Written by: Tanja Malovrh, Executive Contributor
Executive Contributors at Brainz Magazine are handpicked and invited to contribute because of their knowledge and valuable insight within their area of expertise.
The never-ending dilemma about when is the right time to outsource people that will cover one part of the work is always present. Sometimes we feel spending hours explaining how to do it is just not worthy of its time, and we might as well do it ourselves.
You can hear a lot of people convincing you about the importance of having practically one person for each segment of work. Yes, absolutely, if you have a stable business and you know exactly where you are going.
Sometimes it is hard to decide if getting help part-time or having full support is the right thing to do. Perfect fit practically does not exist, but we are looking for someone that will get the work done.
Different industries require different specific knowledge, and not every country is the same with regulations, for example. That means we must be extremely careful who to take on board to take responsibility for usually extremely important tasks.
The Process of Outsourcing and How to Start.
Before we jump into browsing through all sorts of platforms for subcontractors and taking lots of time to interview a lot of people, we need to set some boundaries. I always say to my clients, “YOU are the boss,” and start acting like one.
Imagine having a multinational firm. They know exactly what kind of profile they are looking for from the perspective of what assignment needs to be done and how they fit into the company culture.
Let’s start with the basics:
Go through your process – There are several different aspects of your business. You can divide your work on technical maintenance of your systems, the actual day-to-day work with clients, planning marketing activities, or anything else that require your time to get it done.
See what is stopping your progress – There is usually something on your TO-DO list that could bring in the money, but you just cannot get it done. The reason behind it can be having a lack of time, not having knowledge of how to do it, or just have that anxious feeling every time you look at that assignment.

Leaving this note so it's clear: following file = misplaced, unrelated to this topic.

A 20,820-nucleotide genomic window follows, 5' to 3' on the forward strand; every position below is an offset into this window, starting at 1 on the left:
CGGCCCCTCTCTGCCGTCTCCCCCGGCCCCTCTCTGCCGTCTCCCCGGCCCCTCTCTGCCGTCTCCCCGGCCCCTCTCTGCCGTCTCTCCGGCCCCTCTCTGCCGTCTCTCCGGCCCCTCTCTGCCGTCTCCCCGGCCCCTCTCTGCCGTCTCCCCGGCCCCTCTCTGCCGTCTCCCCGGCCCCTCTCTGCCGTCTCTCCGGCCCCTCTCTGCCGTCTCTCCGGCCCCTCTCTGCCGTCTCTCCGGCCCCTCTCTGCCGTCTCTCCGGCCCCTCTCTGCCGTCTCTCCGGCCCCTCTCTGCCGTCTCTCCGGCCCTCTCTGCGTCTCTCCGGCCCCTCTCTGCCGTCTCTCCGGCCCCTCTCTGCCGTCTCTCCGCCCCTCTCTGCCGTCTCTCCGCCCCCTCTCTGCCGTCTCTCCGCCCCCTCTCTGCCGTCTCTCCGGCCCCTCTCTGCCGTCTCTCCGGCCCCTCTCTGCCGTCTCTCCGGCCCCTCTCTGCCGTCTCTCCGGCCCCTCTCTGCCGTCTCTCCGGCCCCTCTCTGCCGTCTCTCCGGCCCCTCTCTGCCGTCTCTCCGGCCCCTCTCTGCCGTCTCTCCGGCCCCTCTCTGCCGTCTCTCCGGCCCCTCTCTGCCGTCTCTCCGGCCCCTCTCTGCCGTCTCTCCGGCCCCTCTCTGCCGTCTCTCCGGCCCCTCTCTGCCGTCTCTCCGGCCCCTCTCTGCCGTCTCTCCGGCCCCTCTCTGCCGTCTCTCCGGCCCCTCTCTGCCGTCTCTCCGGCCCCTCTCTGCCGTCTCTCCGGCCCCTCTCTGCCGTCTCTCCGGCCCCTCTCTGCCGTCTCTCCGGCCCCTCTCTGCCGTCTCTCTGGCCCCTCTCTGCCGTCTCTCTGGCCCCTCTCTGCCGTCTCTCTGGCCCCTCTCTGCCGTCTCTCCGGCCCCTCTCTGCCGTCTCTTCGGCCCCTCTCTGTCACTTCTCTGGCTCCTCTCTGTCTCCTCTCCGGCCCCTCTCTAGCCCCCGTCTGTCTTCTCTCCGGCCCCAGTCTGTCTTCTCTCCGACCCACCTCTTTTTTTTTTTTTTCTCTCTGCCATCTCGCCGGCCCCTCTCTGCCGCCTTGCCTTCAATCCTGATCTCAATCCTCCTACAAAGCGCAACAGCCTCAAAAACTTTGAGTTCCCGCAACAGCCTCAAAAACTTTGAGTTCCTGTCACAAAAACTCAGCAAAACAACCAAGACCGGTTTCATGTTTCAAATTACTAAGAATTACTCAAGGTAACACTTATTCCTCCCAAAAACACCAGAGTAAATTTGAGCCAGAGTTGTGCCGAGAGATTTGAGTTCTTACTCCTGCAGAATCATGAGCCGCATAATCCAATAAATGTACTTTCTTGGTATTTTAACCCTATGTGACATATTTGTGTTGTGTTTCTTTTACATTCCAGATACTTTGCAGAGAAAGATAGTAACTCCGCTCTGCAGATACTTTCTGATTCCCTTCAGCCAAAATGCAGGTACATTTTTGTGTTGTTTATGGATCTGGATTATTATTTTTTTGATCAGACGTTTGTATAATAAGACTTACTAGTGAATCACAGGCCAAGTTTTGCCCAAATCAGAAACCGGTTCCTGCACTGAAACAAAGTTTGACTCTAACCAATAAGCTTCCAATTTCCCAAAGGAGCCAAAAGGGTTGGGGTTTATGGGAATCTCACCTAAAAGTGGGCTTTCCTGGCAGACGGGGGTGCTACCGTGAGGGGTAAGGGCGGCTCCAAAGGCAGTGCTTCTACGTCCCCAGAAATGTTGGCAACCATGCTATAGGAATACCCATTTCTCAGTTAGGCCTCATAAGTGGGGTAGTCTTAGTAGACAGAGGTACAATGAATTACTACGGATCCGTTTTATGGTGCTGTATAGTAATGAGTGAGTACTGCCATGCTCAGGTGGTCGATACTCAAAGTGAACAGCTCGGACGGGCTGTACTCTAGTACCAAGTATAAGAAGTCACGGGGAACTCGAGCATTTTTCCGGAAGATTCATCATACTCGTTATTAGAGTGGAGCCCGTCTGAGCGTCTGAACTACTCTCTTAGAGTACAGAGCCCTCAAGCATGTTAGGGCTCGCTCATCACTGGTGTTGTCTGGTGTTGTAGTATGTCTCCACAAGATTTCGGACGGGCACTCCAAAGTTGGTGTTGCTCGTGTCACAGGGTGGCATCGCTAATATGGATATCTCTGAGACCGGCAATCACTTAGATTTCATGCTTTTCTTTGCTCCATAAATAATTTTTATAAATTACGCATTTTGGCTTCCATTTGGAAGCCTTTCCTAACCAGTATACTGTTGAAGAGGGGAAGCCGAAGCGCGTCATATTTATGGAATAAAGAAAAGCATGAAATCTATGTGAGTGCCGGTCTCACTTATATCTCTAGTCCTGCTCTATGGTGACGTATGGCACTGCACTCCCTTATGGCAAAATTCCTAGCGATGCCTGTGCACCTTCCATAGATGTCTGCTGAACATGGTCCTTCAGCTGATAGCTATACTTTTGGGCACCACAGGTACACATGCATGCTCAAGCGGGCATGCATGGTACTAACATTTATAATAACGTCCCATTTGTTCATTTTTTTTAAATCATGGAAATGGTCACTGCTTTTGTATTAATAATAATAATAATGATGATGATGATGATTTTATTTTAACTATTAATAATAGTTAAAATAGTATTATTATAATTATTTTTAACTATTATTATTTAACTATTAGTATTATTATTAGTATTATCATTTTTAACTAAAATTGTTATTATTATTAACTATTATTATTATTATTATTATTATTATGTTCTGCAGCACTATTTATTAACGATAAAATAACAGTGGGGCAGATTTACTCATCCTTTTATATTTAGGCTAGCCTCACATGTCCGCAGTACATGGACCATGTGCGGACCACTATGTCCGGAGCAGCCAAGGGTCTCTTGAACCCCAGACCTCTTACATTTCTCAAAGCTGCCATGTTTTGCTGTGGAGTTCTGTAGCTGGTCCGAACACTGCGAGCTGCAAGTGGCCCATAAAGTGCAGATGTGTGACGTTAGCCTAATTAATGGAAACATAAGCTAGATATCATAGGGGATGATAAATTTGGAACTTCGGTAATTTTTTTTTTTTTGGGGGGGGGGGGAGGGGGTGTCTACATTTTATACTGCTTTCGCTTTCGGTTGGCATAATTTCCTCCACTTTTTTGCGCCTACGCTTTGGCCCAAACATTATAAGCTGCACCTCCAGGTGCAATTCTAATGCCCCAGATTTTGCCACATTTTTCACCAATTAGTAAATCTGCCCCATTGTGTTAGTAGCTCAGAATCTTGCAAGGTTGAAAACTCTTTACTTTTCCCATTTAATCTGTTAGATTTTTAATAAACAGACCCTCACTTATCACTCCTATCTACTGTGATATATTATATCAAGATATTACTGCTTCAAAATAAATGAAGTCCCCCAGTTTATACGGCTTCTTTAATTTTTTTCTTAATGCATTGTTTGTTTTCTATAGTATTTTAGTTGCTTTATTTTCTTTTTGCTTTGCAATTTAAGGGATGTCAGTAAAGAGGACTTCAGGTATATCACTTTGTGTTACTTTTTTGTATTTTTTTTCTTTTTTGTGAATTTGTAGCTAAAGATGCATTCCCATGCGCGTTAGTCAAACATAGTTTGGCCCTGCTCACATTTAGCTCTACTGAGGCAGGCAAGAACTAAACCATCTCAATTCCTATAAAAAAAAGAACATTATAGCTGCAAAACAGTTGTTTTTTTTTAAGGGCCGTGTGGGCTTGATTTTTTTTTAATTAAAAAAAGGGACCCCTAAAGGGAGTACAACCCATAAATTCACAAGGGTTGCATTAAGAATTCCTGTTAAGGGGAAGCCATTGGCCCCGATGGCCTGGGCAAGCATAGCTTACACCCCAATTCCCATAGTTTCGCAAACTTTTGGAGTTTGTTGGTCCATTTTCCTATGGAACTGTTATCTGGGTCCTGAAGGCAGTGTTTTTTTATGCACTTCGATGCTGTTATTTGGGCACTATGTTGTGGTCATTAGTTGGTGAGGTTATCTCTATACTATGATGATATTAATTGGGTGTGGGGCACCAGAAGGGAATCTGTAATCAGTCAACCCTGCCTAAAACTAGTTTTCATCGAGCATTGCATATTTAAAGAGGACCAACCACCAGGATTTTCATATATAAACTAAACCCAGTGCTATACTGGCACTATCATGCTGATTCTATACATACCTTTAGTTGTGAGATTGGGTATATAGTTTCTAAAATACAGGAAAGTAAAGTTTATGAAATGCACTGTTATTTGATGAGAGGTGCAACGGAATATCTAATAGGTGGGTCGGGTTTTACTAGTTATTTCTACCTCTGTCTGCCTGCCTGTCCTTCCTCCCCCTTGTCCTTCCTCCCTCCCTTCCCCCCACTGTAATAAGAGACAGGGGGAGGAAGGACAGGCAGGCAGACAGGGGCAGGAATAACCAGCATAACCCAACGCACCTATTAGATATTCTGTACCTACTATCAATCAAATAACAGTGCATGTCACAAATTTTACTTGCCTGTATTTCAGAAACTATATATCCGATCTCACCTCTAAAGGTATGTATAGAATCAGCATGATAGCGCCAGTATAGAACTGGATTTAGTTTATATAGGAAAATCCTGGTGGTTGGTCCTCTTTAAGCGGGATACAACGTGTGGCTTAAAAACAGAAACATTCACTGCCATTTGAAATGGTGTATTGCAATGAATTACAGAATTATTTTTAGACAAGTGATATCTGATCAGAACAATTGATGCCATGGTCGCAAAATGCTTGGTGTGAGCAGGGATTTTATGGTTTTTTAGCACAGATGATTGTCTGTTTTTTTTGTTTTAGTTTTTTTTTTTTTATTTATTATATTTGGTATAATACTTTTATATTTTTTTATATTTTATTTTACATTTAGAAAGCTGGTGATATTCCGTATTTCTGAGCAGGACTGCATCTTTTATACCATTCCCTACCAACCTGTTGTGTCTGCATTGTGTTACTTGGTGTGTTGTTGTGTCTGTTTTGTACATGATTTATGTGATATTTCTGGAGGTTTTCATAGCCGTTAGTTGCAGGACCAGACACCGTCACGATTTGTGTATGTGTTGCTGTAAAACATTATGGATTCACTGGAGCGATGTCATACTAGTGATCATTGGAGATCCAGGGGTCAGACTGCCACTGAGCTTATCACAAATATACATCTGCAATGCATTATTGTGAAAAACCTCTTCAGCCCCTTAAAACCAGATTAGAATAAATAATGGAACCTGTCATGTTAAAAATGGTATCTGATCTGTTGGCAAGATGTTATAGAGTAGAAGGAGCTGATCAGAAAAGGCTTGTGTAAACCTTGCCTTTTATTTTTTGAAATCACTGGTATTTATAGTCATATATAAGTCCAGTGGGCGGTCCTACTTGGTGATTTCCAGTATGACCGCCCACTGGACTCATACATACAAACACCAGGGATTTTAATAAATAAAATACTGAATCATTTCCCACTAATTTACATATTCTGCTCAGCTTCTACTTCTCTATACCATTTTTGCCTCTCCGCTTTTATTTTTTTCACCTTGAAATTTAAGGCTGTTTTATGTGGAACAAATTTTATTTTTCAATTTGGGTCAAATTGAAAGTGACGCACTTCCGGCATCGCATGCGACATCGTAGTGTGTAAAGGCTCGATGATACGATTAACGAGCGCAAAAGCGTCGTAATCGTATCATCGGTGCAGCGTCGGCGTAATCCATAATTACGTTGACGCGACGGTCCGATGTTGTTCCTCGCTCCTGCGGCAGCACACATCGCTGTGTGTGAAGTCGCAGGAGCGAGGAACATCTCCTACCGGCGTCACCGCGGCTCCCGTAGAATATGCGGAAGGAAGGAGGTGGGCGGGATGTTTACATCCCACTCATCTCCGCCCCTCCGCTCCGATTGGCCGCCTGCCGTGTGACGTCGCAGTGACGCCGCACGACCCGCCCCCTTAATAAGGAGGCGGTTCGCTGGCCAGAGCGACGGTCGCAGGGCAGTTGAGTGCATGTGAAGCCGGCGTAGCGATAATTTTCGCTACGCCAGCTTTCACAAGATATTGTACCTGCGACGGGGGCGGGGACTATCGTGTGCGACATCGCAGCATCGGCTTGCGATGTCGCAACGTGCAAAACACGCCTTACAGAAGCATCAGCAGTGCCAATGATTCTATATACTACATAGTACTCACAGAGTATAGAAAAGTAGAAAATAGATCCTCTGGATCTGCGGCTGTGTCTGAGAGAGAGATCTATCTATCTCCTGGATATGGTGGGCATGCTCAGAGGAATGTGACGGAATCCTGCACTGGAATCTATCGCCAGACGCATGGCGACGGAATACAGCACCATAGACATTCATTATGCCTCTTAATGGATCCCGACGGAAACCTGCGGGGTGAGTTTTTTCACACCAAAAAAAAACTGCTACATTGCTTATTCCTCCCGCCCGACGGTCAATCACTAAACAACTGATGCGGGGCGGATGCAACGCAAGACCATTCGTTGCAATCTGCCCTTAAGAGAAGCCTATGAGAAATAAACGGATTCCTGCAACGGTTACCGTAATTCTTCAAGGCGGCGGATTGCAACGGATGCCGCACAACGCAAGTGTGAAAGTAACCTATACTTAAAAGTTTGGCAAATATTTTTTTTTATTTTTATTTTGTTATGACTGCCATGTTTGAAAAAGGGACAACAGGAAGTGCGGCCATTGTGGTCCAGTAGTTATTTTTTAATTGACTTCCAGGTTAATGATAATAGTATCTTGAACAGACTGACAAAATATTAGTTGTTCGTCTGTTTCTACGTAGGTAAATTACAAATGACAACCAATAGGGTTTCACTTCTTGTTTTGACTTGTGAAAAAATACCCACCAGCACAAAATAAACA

Decide on what to let go – The hardest thing is to let go of something you have been doing for a long time, even though it’s bugging you and not really your favorite thing. Write down a list of those things and prepare for the big search.
Ask for recommendations – Before going to platforms looking for so-called freelancers, ask around if someone knows a person that could do “xyz” assignments for you so you can focus more on your other work. Make sure you are specific like you are looking for a full-time employee.
Get them a test assignment – When doing an interview, you never know who you are talking to. Start with a small assignment so you can see how that person operates and if the work gets done under the conditions you agreed.
You are now through the onboarding stage and sometimes it just takes time to get used to having help. Remember, the beginnings are hardest because you must give information to that person about everything that needs to be done. Once you are through your first month, you will feel much lighter.
If you feel right now you do not have enough finance for paying someone, you can always look for people that work for referrals. Sometimes you come across professionals from the corporate world that are starting their independent journey and will do the work for free.
Reach out to us if you need support getting the right people on board. We can advise you on how to get through the entire process of business growth with ease. Book a short 20-minute Clarity Call for more information.
Tanja Malovrh, Executive Contributor Brainz Magazine
Tanja Malovrh works with professionals within different industries that need support with their business growth and setting strategy the right way. As a Business Strategist, her job is to assess the current set of resources, find the most effective way to use them, and build working business models for her clients. She gained her knowledge being part of the corporate world, holding different positions, building up her own diagnostic clinic from ground zero, and now supporting others with her expert knowledge to scale their business. She is active within European funded projects and having her own research team covering different scientific fields of work.